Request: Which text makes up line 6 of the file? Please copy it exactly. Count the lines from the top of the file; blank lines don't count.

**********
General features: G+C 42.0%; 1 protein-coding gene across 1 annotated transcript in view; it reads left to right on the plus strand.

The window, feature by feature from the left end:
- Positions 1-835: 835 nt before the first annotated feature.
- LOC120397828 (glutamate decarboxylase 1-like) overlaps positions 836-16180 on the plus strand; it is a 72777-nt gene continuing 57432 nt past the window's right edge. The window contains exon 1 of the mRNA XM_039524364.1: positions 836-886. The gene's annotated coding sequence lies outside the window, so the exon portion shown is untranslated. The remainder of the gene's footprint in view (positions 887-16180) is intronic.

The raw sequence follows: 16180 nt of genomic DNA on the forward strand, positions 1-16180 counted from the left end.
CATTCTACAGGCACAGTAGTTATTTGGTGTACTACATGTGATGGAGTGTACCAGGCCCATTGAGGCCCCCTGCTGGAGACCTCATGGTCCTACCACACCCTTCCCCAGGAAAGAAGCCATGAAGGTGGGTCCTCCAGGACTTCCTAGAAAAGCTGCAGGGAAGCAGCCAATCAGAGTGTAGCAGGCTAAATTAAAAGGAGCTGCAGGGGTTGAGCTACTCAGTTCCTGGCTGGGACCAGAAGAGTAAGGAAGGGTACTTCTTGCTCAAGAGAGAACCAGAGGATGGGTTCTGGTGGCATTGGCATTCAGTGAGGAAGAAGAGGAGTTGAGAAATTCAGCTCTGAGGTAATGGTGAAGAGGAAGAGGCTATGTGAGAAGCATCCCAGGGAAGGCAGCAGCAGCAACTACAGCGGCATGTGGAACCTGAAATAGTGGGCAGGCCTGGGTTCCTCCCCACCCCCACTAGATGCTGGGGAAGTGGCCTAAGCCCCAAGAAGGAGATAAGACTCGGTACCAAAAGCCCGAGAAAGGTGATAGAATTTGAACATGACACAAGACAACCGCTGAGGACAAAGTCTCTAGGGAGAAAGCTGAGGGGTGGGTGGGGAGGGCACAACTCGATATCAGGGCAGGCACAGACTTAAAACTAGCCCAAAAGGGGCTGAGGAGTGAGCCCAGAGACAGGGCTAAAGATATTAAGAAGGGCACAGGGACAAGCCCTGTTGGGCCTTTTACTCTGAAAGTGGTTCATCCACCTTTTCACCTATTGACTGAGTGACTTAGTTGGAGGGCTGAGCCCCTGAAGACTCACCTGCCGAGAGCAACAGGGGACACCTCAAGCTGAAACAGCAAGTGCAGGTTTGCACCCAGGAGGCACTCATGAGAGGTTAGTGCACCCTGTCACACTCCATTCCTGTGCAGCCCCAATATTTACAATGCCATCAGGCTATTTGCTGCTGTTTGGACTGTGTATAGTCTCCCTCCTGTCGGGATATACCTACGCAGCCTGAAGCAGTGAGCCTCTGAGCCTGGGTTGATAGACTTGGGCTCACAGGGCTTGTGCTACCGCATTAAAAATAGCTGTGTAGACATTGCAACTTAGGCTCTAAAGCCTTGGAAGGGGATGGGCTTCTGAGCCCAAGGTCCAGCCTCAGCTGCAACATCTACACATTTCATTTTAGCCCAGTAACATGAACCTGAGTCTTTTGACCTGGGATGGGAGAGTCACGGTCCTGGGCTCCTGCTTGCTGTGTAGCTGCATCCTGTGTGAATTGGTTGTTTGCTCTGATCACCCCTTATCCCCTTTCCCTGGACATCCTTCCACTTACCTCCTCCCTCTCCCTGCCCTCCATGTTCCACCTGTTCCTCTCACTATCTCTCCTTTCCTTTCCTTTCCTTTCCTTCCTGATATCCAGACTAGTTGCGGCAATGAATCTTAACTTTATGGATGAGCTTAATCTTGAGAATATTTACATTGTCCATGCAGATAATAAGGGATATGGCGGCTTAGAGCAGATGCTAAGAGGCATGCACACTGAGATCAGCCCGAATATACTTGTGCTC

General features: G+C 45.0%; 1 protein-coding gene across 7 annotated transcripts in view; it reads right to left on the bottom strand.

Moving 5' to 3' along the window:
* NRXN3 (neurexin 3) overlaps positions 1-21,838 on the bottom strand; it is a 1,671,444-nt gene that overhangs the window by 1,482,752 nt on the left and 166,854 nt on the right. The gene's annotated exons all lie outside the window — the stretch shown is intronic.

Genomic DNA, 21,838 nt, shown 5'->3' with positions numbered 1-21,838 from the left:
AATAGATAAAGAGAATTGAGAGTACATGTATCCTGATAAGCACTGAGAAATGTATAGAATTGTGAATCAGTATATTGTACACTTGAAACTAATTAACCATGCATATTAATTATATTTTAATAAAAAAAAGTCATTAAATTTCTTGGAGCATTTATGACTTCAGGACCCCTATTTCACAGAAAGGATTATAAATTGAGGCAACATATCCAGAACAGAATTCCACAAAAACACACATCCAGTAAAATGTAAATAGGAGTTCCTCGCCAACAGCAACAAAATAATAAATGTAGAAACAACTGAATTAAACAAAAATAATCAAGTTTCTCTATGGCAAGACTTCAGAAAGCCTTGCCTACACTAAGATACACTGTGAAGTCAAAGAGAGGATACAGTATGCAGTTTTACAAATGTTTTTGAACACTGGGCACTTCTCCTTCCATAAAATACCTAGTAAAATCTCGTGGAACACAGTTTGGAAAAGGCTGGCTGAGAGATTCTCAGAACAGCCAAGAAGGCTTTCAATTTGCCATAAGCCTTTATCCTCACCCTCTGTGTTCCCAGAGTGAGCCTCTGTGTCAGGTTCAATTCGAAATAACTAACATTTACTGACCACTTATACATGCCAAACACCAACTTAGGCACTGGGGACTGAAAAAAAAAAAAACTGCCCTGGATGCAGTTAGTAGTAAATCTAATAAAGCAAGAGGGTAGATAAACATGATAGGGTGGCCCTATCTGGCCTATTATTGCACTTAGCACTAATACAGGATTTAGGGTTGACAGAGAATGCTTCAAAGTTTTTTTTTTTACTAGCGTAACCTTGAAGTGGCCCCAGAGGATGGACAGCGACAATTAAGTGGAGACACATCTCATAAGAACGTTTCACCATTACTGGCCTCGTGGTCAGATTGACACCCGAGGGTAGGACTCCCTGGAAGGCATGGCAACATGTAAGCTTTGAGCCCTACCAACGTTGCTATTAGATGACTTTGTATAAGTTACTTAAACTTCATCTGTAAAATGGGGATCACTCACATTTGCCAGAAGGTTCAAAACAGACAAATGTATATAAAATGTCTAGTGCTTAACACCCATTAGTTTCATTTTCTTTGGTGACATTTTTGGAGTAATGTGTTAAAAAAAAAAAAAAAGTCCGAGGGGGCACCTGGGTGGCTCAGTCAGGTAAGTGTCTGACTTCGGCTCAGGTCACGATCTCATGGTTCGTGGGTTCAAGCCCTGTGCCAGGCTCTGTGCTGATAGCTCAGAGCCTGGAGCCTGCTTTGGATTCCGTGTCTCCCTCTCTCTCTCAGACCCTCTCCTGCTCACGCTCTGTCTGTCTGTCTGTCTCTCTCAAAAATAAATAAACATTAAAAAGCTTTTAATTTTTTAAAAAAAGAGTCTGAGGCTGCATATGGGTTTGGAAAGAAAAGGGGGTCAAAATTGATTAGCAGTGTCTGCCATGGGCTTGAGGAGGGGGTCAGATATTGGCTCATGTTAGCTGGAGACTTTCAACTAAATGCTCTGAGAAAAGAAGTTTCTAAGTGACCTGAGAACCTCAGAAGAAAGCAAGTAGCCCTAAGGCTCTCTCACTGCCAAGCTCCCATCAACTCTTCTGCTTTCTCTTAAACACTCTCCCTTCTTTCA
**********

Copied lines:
CATTCTACAGGCACAGTAGTTATTTGGTGTACTACATGTGATGGAGTGTACCAGGCCCATTGAGGCCCCCTGCTGGAGACCTCATGGTCCTACCACACCCTTCCCCAGGAAAGAAGCCATGAAGGTGGGTCCTCCAGGACTTCCTAGAAAAGCTGCAGGGAAGCAGCCAATCAGAGTGTAGCAGGCTAAATTAAAAGGAGCTGCAGGGGTTGAGCTACTCAGTTCCTGGCTGGGACCAGAAGAGTAAGGAAGGGTACTTCTTGCTCAAGAGAGAACCAGAGGATGGGTTCTGGTGGCATTGGCATTCAGTGAGGAAGAAGAGGAGTTGAGAAATTCAGCTCTGAGGTAATGGTGAAGAGGAAGAGGCTATGTGAGAAGCATCCCAGGGAAGGCAGCAGCAGCAACTACAGCGGCATGTGGAACCTGAAATAGTGGGCAGGCCTGGGTTCCTCCCCACCCCCACTAGATGCTGGGGAAGTGGCCTAAGCCCCAAGAAGGAGATAAGACTCGGTACCAAAAGCCCGAGAAAGGTGATAGAATTTGAACATGACACAAGACAACCGCTGAGGACAAAGTCTCTAGGGAGAAAGCTGAGGGGTGGGTGGGGAGGGCACAACTCGATATCAGGGCAGGCACAGACTTAAAACTAGCCCAAAAGGGGCTGAGGAGTGAGCCCAGAGACAGGGCTAAAGATATTAAGAAGGGCACAGGGACAAGCCCTGTTGGGCCTTTTACTCTGAAAGTGGTTCATCCACCTTTTCACCTATTGACTGAGTGACTTAGTTGGAGGGCTGAGCCCCTGAAGACTCACCTGCCGAGAGCAACAGGGGACACCTCAAGCTGAAACAGCAAGTGCAGGTTTGCACCCAGGAGGCACTCATGAGAGGTTAGTGCACCCTGTCACACTCCATTCCTGTGCAGCCCCAATATTTACAATGCCATCAGGCTATTTGCTGCTGTTTGGACTGTGTATAGTCTCCCTCCTGTCGGGATATACCTACGCAGCCTGAAGCAGTGAGCCTCTGAGCCTGGGTTGATAGACTTGGGCTCACAGGGCTTGTGCTACCGCATTAAAAATAGCTGTGTAGACATTGCAACTTAGGCTCTAAAGCCTTGGAAGGGGATGGGCTTCTGAGCCCAAGGTCCAGCCTCAGCTGCAACATCTACACATTTCATTTTAGCCCAGTAACATGAACCTGAGTCTTTTGACCTGGGATGGGAGAGTCACGGTCCTGGGCTCCTGCTTGCTGTGTAGCTGCATCCTGTGTGAATTGGTTGTTTGCTCTGATCACCCCTTATCCCCTTTCCCTGGACATCCTTCCACTTACCTCCTCCCTCTCCCTGCCCTCCATGTTCCACCTGTTCCTCTCACTATCTCTCCTTTCCTTTCCTTTCCTTTCCTTCCTGATATCCAGACTAGTTGCGGCAATGAATCTTAACTTTATGGATGAGCTTAATCTTGAGAATATTTACATTGTCCATGCAGATAATAAGGGATATGGCGGCTTAGAGCAGATGCTAAGAGGCATGCACACTGAGATCAGCCCGAATATACTTGTGCTC